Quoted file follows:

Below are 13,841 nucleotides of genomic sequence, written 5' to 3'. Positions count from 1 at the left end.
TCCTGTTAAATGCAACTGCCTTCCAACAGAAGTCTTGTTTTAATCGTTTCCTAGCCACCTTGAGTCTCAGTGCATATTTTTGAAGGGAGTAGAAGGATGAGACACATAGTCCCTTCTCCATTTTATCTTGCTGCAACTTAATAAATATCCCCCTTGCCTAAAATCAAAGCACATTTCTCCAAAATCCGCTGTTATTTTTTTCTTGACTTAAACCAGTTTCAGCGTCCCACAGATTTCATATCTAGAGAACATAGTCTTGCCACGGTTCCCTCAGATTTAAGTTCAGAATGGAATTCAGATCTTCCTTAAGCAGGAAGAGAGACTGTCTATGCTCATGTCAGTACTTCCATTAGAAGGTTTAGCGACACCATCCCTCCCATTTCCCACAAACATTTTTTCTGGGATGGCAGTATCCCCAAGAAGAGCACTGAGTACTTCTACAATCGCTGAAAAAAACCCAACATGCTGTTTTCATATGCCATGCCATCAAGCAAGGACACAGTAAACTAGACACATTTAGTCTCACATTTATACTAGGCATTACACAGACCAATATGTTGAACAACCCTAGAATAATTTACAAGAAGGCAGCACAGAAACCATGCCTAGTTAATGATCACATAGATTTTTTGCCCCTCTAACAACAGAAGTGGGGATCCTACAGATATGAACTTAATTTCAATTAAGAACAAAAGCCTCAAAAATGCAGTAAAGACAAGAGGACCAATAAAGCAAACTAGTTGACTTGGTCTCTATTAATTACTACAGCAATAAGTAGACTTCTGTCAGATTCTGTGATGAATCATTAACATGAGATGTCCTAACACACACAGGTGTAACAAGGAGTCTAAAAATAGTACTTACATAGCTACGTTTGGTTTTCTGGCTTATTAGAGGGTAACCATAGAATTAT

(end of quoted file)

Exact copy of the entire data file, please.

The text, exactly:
Below are 13,841 nucleotides of genomic sequence, written 5' to 3'. Positions count from 1 at the left end.
TCCTGTTAAATGCAACTGCCTTCCAACAGAAGTCTTGTTTTAATCGTTTCCTAGCCACCTTGAGTCTCAGTGCATATTTTTGAAGGGAGTAGAAGGATGAGACACATAGTCCCTTCTCCATTTTATCTTGCTGCAACTTAATAAATATCCCCCTTGCCTAAAATCAAAGCACATTTCTCCAAAATCCGCTGTTATTTTTTTCTTGACTTAAACCAGTTTCAGCGTCCCACAGATTTCATATCTAGAGAACATAGTCTTGCCACGGTTCCCTCAGATTTAAGTTCAGAATGGAATTCAGATCTTCCTTAAGCAGGAAGAGAGACTGTCTATGCTCATGTCAGTACTTCCATTAGAAGGTTTAGCGACACCATCCCTCCCATTTCCCACAAACATTTTTTCTGGGATGGCAGTATCCCCAAGAAGAGCACTGAGTACTTCTACAATCGCTGAAAAAAACCCAACATGCTGTTTTCATATGCCATGCCATCAAGCAAGGACACAGTAAACTAGACACATTTAGTCTCACATTTATACTAGGCATTACACAGACCAATATGTTGAACAACCCTAGAATAATTTACAAGAAGGCAGCACAGAAACCATGCCTAGTTAATGATCACATAGATTTTTTGCCCCTCTAACAACAGAAGTGGGGATCCTACAGATATGAACTTAATTTCAATTAAGAACAAAAGCCTCAAAAATGCAGTAAAGACAAGAGGACCAATAAAGCAAACTAGTTGACTTGGTCTCTATTAATTACTACAGCAATAAGTAGACTTCTGTCAGATTCTGTGATGAATCATTAACATGAGATGTCCTAACACACACAGGTGTAACAAGGAGTCTAAAAATAGTACTTACATAGCTACGTTTGGTTTTCTGGCTTATTAGAGGGTAACCATAGAATTAT